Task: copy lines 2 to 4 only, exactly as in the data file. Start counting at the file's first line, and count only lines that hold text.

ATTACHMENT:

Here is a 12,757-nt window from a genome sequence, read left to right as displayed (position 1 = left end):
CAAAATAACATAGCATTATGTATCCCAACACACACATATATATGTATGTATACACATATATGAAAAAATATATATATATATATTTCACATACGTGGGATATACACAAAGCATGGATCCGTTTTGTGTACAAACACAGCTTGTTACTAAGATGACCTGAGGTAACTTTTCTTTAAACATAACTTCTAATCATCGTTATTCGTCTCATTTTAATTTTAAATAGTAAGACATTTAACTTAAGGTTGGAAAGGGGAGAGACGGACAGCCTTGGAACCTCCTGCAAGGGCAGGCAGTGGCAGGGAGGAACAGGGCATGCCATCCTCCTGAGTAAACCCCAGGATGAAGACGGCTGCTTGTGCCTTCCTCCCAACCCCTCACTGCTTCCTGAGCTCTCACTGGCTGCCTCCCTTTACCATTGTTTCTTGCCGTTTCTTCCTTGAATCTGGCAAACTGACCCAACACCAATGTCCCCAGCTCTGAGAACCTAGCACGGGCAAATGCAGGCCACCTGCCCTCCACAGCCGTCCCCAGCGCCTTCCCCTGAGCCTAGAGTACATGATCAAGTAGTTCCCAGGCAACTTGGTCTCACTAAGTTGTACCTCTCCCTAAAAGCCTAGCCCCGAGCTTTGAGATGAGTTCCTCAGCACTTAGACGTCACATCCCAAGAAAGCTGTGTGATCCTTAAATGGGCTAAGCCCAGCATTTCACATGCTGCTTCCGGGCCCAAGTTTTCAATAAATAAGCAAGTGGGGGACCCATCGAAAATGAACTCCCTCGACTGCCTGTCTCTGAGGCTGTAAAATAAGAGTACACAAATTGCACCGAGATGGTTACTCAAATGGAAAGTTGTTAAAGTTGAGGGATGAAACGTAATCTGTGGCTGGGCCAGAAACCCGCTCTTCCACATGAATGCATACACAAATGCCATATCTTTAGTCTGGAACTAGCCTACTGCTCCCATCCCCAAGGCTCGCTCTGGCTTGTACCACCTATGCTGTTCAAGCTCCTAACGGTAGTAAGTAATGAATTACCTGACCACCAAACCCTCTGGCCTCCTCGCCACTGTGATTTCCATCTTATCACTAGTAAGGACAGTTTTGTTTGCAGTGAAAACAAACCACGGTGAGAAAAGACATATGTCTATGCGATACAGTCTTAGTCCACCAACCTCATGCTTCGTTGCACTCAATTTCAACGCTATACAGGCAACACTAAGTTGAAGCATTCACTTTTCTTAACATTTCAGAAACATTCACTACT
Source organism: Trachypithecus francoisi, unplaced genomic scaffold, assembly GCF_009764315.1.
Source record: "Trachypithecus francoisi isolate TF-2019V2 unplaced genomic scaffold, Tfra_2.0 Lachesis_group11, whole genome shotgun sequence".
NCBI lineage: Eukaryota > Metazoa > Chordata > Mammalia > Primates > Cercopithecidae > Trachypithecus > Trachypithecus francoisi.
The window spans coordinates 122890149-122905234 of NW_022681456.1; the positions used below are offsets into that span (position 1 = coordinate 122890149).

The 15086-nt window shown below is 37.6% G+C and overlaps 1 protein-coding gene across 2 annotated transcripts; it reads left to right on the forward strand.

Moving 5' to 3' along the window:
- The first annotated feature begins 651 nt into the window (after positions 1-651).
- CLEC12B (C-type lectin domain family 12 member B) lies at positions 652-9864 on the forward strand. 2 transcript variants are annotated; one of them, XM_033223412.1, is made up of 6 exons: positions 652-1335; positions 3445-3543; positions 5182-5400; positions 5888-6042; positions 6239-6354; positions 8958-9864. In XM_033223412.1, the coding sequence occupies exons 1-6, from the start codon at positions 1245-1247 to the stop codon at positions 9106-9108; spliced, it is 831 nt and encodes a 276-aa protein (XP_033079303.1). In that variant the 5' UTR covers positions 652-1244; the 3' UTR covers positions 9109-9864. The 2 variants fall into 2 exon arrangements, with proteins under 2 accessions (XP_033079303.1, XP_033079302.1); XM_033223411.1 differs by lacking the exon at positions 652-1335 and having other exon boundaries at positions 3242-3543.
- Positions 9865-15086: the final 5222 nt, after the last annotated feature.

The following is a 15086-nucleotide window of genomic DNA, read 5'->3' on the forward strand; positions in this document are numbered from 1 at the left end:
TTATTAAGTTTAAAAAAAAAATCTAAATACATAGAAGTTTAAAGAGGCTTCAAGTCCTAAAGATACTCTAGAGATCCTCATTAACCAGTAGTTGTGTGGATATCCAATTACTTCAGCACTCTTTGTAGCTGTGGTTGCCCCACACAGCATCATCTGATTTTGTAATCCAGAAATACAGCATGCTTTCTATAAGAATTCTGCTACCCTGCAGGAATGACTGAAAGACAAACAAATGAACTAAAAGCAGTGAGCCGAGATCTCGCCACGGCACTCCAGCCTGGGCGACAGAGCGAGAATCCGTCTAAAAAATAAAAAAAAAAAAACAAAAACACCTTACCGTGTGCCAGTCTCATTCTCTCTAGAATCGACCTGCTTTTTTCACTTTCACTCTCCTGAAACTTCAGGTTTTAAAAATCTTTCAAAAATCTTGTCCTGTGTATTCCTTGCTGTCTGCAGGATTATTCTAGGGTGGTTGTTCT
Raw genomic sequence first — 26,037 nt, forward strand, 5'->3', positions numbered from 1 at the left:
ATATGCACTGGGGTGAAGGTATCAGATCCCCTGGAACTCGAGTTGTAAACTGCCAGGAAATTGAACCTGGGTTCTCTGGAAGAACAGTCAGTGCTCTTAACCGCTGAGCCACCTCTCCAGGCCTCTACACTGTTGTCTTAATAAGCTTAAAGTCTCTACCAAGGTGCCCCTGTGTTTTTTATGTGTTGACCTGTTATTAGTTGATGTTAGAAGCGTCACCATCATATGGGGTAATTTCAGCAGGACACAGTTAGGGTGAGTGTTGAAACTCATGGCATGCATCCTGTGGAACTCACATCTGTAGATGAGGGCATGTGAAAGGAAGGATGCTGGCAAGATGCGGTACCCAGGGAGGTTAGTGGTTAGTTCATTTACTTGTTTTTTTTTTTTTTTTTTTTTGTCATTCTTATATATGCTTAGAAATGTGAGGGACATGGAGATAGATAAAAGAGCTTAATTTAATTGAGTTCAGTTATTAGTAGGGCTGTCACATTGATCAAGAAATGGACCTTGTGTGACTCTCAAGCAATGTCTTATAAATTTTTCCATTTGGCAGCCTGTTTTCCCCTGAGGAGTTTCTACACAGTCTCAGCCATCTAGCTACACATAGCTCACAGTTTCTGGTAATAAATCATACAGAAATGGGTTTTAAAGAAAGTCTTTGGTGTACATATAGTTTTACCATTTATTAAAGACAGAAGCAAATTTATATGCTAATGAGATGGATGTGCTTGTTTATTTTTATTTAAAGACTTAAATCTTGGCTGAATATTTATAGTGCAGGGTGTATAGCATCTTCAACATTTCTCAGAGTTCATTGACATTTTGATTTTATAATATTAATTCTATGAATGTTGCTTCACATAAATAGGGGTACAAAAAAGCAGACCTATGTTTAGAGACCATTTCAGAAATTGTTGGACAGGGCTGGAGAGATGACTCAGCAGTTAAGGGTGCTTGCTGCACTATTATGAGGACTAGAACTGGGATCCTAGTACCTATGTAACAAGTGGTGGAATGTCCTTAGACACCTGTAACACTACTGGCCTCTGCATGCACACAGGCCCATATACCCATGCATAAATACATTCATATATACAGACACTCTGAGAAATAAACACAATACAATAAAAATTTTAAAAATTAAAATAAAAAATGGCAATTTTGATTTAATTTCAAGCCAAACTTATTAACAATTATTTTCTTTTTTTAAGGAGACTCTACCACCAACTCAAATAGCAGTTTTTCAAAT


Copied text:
CAAAATAACATAGCATTATGTATCCCAACACACACATATATATGTATGTATACACATATATGAAAAAATATATATATATATATTTCACATACGTGGGATATACACAAAGCATGGATCCGTTTTGTGTACAAACACAGCTTGTTACTAAGATGACCTGAGGTAACTTTTCTTTAAACATAACTTCTAATCATCGTTATTCGTCTCATTTTAATTTTAAATAGTAAGACATTTAACTTAAGGTTGGAAAGGGGAGAGACGGACAGCCTTGGAACCTCCTGCAAGGGCAGGCAGTGGCAGGGAGGAACAGGGCATGCCATCCTCCTGAGTAAACCCCAGGATGAAGACGGCTGCTTGTGCCTTCCTCCCAACCCCTCACTGCTTCCTGAGCTCTCACTGGCTGCCTCCCTTTACCATTGTTTCTTGCCGTTTCTTCCTTGAATCTGGCAAACTGACCCAACACCAATGTCCCCAGCTCTGAGAACCTAGCACGGGCAAATGCAGGCCACCTGCCCTCCACAGCCGTCCCCAGCGCCTTCCCCTGAGCCTAGAGTACATGATCAAGTAGTTCCCAGGCAACTTGGTCTCACTAAGTTGTACCTCTCCCTAAAAGCCTAGCCCCGAGCTTTGAGATGAGTTCCTCAGCACTTAGACGTCACATCCCAAGAAAGCTGTGTGATCCTTAAATGGGCTAAGCCCAGCATTTCACATGCTGCTTCCGGGCCCAAGTTTTCAATAAATAAGCAAGTGGGGGACCCATCGAAAATGAACTCCCTCGACTGCCTGTCTCTGAGGCTGTAAAATAAGAGTACACAAATTGCACCGAGATGGTTACTCAAATGGAAAGTTGTTAAAGTTGAGGGATGAAACGTAATCTGTGGCTGGGCCAGAAACCCGCTCTTCCACATGAATGCATACACAAATGCCATATCTTTAGTCTGGAACTAGCCTACTGCTCCCATCCCCAAGGCTCGCTCTGGCTTGTACCACCTATGCTGTTCAAGCTCCTAACGGTAGTAAGTAATGAATTACCTGACCACCAAACCCTCTGGCCTCCTCGCCACTGTGATTTCCATCTTATCACTAGTAAGGACAGTTTTGTTTGCAGTGAAAACAAACCACGGTGAGAAAAGACATATGTCTATGCGATACAGTCTTAGTCCACCAACCTCATGCTTCGTTGCACTCAATTTCAACGCTATACAGGCAACACTAAGTTGAAGCATTCACTTTTCTTAACATTTCAGAAACATTCACTACT
Source organism: Trachypithecus francoisi, unplaced genomic scaffold, assembly GCF_009764315.1.
Source record: "Trachypithecus francoisi isolate TF-2019V2 unplaced genomic scaffold, Tfra_2.0 Lachesis_group11, whole genome shotgun sequence".